10

Prior to that, a safety-valve of substantially the same mode of operation had been patented in the same country to Samuel Beyer, and the reasonable presumption is that the disclaimer was inserted in the patent subsequently granted, because it had been previously invented by another.

11

Letters-patent to Charles Beyer were sealed Oct. 16, 1863; and the patentee states that his invention consists in forming a flange round the valve, commencing at the outer edge of the valve-facing, which flange is under-cut and concave in shape, and that the concave side is towards the seating of the valve, which has also a flange upon it, commencing at the outer edge of the valve-seating, but that the upper surface of the flange is convex, and corresponds nearly to the concave surface of the flange upon the valve. There is a slight space between the concave and convex surfaces of the two flanges, which diminishes towards the outer edge of the same. When the steam begins to escape from between the surfaces of the valve, it gets between the concave and convex surfaces of the two flanges, and thus acts upon a larger area, and reacts upon the concave surface of the valve, and causes it to open to a greater extent than the ordinary safety-valve. Such a valve, the patentee states, will lift promptly when the required pressure is obtained, and will open to a much greater extent than the valve in common use prior to that invention. Extra pressure upon the valve will readily close it after it has lifted, but it does not shut self-acting till the pressure in the boiler has diminished several pounds below the pressure at which the valve was lifted.

12

Without more, these suggestions are sufficient to show that the Beyer patent, which antedates the invention of the complainant, contains substantially the same mode of operation to produce the recoil action of the steam as that disclaimed in the English patent, and shows that the disclaimer was in all probability made because it was well known to the patentee and to the officials who issued the letters-patent that another was the original and first inventor of the patented valve. Nothing of the kind is embraced in the claims of the English patent granted to the patentee, nor is there any thing in the specification which has any tendency to show that the patentee ever supposed that he invented that feature of the improved valve which he disclaimed.

13

Two patents for the improvement have been granted in this country,—one, the original, to the alleged inventor, and the reissued patent to the complainant, on which the suit is founded. Neither of them contains any disclaimer of the kind mentioned in the English patent, though it is conceded that both the original and the reissued patent were granted for the same invention as the English patent. Nor could that concession properly be withheld, as it is as certain as truth that the feature of the steam-valve in question was fully and clearly described in that specification, and that the patentee stated that he wished it to be understood that he did not lay any claim to the recoil action, nor to the extension of the valve laterally beyond its seat.

14

Explicit as that disclaimer is, still it is assigned for error by the complainant that the circuit judge erred in giving weight to it; but the court here is of the opinion that there is no merit in that objection. Instead of that, the court decides that the patent in suit, in order that it may be held valid, must be construed in view of the disclaimer contained in that patent, and be limited to the particular devices shown in the specification for effecting such recoil action of the steam.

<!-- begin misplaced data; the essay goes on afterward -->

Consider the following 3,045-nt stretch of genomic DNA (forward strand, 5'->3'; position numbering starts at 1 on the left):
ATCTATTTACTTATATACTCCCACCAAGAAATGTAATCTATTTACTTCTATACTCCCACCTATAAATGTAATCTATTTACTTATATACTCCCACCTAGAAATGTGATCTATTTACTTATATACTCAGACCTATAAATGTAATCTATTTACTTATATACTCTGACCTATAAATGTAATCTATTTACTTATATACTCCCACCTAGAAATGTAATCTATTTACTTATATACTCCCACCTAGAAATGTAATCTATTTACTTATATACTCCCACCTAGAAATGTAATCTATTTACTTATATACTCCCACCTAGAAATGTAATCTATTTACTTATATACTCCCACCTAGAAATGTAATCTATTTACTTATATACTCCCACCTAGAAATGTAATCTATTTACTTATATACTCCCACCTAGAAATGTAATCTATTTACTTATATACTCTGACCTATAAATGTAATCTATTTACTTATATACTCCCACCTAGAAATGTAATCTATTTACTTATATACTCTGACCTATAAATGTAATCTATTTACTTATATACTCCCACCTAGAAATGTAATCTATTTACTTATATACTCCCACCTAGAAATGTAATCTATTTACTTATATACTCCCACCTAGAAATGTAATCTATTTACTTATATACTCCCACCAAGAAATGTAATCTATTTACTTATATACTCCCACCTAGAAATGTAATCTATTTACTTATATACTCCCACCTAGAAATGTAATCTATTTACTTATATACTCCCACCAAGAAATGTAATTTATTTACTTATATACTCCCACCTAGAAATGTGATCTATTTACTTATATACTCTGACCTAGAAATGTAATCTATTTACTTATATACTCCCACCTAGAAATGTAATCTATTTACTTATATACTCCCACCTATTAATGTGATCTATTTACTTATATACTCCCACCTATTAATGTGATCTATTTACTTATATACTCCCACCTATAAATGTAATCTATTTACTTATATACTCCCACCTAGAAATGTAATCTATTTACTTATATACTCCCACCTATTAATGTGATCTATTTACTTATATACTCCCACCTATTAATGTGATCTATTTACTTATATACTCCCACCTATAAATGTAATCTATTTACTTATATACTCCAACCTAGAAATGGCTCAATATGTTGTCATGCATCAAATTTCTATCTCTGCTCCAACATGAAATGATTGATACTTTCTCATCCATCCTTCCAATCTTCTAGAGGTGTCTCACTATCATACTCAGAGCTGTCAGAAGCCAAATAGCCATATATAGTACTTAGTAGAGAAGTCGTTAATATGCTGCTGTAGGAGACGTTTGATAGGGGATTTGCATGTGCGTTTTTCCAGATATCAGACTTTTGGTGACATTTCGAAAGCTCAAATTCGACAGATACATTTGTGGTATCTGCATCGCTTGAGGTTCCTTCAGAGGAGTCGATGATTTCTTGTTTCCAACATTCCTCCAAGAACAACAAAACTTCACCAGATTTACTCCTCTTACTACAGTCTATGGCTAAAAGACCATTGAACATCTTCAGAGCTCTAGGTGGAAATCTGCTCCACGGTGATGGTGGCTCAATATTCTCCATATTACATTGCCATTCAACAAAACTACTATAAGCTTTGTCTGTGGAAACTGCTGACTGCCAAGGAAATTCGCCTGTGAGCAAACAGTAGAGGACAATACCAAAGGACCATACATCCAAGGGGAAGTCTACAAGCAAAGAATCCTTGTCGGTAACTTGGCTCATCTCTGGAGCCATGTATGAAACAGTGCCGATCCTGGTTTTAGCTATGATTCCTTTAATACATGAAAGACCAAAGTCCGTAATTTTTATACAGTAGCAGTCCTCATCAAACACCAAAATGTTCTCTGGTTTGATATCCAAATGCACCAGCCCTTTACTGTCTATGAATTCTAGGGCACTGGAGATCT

15

Taken as a whole, the facts show conclusively that the assignor of the complainant was not the first person to devise means for using the recoil action of steam to assist in lifting the seat of the steam-valve for the purpose described, and it follows that the patent in suit must be limited to what he actually invented, which is the devices, shown in the specification and drawings, to enable the party to avail himself of such recoil action.

16

Decided support to that view is found in the specification of the Beyer patent, which shows that the apparatus in question had an overhanging, downward-curved lip, and an annular recess into which the steam was directed downwards on issuing between the valve and its seat, while a portion of the steam impinged against the projecting part of the valve.

17

Viewed in the light of that suggestion, it is clear, as decided by the circuit judge, that the assignee of the invention in controversy cannot claim that Naylor was the original and first inventor of that feature of the improvement, nor can it properly be claimed that he invented the combination in a spring safety-valve of every form of a projecting, overhanging, downward-curved lip in such a device, with the annular recess surrounding the valve-seat, into which a portion of the steam is deflected as it issues between the valve and its seat. Limited in that way as the patent must be, in order that it may be upheld as valid, the question remains whether it has been infringed by the respondents.

18

Throughout, the steam-valve used by the respondents is the valve patented to George W. Richardson, whose patent makes a part of the record. He obtained his patent Sept. 25, 1866, nearly a month earlier than the date of the original American patent granted to Naylor. His invention, as he describes it, consists in increasing the area of the head of the common safety-valve outside of its ground joint, and terminating it in such a way as to form an increased resisting surface, against which the steam escaping from the generator shall act with additional force after lifting the valve from its seat at the ground joint, and so by overcoming the rapidly increasing resistance of the spring or scales will insure the lifting of the valve still higher, thus affording so certain and free a passage for the steam to escape as effectually to prevent the bursting of the boiler or generator, even when the steam is shut off and the damper left open.